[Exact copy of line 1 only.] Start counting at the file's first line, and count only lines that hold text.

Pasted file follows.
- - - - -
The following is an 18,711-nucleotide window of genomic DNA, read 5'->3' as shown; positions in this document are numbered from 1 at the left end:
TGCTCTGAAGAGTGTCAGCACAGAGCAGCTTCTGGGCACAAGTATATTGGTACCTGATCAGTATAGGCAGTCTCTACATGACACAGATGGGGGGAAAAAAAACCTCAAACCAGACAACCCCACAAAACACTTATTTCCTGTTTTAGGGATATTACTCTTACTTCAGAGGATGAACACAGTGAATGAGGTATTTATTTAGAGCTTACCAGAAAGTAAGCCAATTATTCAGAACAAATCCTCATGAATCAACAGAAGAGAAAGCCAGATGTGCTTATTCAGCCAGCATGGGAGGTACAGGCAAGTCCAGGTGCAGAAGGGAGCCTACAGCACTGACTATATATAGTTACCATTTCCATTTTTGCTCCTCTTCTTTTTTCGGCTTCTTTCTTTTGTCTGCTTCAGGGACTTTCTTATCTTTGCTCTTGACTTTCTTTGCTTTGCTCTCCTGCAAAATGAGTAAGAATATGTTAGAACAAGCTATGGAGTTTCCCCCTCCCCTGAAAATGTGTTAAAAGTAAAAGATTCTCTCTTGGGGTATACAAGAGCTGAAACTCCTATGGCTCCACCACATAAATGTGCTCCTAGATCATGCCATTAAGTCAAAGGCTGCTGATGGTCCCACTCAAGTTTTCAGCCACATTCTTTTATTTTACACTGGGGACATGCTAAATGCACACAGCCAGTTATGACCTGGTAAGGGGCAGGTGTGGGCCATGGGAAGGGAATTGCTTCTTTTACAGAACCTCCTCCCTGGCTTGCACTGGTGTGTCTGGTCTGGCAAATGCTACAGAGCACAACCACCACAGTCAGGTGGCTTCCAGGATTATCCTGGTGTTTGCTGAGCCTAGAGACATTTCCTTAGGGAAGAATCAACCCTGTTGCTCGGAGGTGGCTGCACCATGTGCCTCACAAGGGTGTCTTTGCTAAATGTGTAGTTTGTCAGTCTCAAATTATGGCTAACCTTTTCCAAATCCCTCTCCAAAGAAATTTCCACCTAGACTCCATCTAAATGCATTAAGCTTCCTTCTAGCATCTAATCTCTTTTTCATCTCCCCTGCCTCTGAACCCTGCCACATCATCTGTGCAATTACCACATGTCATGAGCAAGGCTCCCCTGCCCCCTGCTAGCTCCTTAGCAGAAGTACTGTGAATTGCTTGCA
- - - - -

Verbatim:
The following is an 18,711-nucleotide window of genomic DNA, read 5'->3' as shown; positions in this document are numbered from 1 at the left end: